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Date
19 Sep 2014
Tags
Nanjing 2014 , YOG , IOC News

Women's tennis in Nanjing: Xu Shilin triumphs on home soil

Xu Shilin (CHN) delighted the home crowd with victory over Iryna Shymanovich (BLR) in a nerve-jangling women’s tennis file. Shymanovich, meanwhile, also left Nanjing with a gold medal, after triumphing in the women’s doubles with Anhelina Kalinina (UKR).


Fairytale ending for Parazinskaite

On 23 August, Akvile Parazinskaite (LIT) produced one of the surprises of the tennis tournament in Nanjing as she emerged victorious from the women’s singles bronze medal match.

Having defeated junior world number two Daria Kasatkina of Russia in the quarter-final before falling to China’s Xu Shilin at the semi-final stage, 17-year-old Parazinskaite overcame world number seven Anhelina Kalinina (UKR) 6-3, 7-5.

“I just tried to attack from the outset and play on the front foot as much as possible,” she explained. “I wanted to return every ball and battle for every point.”

Shymanovich and Kalinina at the double

A day earlier, the women’s doubles had provided another fairytale ending for Parasinskaite (LIT), when she and her partner Jelena Ostapenko (LAT) knocked out top seeds Ivana Jorovic (SRB) and Jil Teichmann (SUI) on their way to the semi-finals.

Their progress was halted by Anhelina Kalinina (UKR) and Iryna Shymanovich (BLR), the No.3 seeds. However, they then went on to beat Sonya Kenin (USA) and Renata Zarazua Ruckstuhl (MEX) 6-3, 7-5 under the floodlights to secure the bronze.

In the final, Shymanovich and Kalinina sealed gold with a 6-4, 6-4 victory over Russia’s Daria Kasatkina and Anastasiya Komardina.

Xu Shilin wins battle of nerves to seal singles gold

In the final of the women’s singles on 24 August, Xu Shilin (CHN) won a battle of nerves with Shymanovich to claim the gold medal.

Xu, the junior world number 13, beat her opponent, who is ranked one place above her, in straight sets (6-3, 6-1) after the final was delayed for an hour due to heavy rain.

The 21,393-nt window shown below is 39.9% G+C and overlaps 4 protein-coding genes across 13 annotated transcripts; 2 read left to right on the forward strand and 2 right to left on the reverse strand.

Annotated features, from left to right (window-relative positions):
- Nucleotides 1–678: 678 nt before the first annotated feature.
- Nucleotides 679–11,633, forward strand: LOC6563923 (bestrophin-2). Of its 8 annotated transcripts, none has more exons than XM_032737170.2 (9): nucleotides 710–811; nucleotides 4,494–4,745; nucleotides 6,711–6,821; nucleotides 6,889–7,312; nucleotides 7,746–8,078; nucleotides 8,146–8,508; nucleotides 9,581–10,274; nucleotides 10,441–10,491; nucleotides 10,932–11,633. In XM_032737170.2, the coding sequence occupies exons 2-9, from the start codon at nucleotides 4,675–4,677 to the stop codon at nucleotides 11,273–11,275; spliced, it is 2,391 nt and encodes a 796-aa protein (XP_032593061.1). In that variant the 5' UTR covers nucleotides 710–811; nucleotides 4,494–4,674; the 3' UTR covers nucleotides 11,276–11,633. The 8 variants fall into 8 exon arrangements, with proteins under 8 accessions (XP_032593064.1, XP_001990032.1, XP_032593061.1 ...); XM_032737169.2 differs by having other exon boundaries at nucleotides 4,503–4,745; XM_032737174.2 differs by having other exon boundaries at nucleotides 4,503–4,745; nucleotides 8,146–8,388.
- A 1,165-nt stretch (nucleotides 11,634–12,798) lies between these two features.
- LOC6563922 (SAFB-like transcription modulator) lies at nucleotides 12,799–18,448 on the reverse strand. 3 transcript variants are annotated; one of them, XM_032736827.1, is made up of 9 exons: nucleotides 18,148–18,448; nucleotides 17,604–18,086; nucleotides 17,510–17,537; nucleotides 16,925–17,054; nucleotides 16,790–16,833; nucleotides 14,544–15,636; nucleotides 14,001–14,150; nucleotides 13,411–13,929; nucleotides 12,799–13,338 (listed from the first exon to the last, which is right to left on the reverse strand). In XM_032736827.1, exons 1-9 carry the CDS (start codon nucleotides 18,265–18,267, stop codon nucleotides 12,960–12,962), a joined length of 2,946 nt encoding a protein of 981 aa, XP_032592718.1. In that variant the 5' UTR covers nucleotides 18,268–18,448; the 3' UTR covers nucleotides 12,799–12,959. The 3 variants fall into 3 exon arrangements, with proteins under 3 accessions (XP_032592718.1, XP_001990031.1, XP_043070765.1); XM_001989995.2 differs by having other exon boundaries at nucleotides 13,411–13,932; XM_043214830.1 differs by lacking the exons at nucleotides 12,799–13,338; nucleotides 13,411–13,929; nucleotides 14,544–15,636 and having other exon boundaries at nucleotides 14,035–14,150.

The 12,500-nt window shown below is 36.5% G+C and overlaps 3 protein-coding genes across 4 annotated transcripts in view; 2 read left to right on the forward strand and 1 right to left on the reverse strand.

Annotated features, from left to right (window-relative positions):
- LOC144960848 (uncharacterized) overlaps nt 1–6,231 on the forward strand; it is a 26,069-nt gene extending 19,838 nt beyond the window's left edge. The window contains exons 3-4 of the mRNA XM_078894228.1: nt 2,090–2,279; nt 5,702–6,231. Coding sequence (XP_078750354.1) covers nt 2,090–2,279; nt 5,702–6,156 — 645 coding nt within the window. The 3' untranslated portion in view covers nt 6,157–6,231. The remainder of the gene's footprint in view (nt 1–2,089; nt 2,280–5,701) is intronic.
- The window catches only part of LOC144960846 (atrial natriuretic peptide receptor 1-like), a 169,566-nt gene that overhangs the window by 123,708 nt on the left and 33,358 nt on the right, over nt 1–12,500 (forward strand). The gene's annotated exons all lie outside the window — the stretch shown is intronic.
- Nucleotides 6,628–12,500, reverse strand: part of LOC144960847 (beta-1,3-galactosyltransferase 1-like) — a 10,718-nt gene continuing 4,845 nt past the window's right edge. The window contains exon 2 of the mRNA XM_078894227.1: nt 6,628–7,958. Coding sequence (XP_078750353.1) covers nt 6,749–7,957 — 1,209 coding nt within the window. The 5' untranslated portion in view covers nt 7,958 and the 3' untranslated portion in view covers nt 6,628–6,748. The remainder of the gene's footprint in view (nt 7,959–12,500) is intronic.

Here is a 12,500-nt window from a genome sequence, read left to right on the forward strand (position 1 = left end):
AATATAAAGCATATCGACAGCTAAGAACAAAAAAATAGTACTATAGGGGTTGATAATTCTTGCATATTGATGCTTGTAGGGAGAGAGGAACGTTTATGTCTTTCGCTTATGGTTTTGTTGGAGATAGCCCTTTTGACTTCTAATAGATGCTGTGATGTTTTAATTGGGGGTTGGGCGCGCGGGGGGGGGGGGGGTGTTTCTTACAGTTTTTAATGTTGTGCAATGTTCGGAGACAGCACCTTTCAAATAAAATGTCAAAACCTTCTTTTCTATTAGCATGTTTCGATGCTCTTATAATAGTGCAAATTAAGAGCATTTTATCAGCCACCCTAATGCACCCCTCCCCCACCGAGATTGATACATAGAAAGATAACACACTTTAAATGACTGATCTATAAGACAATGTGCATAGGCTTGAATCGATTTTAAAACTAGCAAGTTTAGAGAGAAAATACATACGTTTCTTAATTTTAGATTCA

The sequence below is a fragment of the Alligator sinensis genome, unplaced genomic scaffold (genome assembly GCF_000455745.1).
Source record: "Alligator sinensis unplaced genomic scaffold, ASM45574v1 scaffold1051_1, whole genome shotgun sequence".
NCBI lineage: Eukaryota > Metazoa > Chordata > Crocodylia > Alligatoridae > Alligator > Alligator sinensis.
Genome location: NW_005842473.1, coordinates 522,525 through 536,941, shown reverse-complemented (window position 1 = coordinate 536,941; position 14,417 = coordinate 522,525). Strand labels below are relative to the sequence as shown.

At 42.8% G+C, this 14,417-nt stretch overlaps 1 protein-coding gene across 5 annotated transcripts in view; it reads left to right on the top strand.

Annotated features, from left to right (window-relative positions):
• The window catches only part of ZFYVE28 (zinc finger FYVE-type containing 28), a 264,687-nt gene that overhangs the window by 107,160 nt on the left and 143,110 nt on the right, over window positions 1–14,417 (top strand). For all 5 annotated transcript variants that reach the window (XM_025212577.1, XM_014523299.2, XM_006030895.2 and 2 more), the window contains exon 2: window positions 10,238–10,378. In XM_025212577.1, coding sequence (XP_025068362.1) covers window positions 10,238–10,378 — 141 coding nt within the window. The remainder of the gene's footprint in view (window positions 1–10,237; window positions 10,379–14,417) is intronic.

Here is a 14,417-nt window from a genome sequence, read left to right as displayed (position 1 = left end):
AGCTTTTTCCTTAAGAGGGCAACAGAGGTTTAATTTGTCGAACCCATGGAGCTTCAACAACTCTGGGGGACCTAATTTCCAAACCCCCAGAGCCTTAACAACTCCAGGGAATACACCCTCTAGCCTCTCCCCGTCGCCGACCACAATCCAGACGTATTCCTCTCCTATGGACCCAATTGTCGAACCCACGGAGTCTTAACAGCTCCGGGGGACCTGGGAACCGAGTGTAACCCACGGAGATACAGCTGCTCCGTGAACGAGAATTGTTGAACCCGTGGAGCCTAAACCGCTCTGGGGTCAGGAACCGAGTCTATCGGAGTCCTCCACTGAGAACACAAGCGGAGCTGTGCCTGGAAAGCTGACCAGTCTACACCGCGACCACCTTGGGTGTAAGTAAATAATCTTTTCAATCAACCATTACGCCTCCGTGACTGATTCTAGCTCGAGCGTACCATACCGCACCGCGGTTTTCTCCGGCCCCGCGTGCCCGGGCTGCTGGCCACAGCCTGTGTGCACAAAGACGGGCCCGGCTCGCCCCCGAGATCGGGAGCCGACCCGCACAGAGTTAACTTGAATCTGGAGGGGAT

“It was extremely difficult because we had to wait a long time to get onto the court,” Shymanovich explained. “I was pretty nervous beforehand because it was my first [singles] final in such an important competition.”

Xu, by contrast, said she had managed to control her nerves. “The one-hour delay didn’t really make any difference,” she said. “We were both a bit nervous because of it being a final but I was able to cope with it well.”

Three double faults by Xu in the third game allowed Shymanovich to take a 2-1 lead before the Chinese youngster fought back to break her opponent's serve, only then to lose her serve again and go 3-2 down.

Xu was the first to hold her serve, taking a slim but decisive 4-3 lead. She then broke her opponent’s serve again to go 5-3 up, before closing out the first set 6-3 thanks to some effective heavy hitting from the baseline.

The key moment in the second set came as Xu broke Shymanovich’s service yet again to take a 4-1 lead with a pair of cross-court forehand winners.

With her opponent seemingly tired having played in the final of the women’s doubles a day earlier, Xu took full advantage and stormed to a 6-1 victory in the second set.

“I noticed that she was struggling to run a little bit,” Xu explained. “I tried to play more aggressively and it paid off.”

“It’s amazing to have won this gold medal in front of all the Chinese supporters, I can’t explain how great it feels.”

Shymanovich, meanwhile, was philosophical in defeat. “I was a bit tired after [the doubles final] yesterday,” she admitted. “But Xu is a great player and she deserved her victory.”

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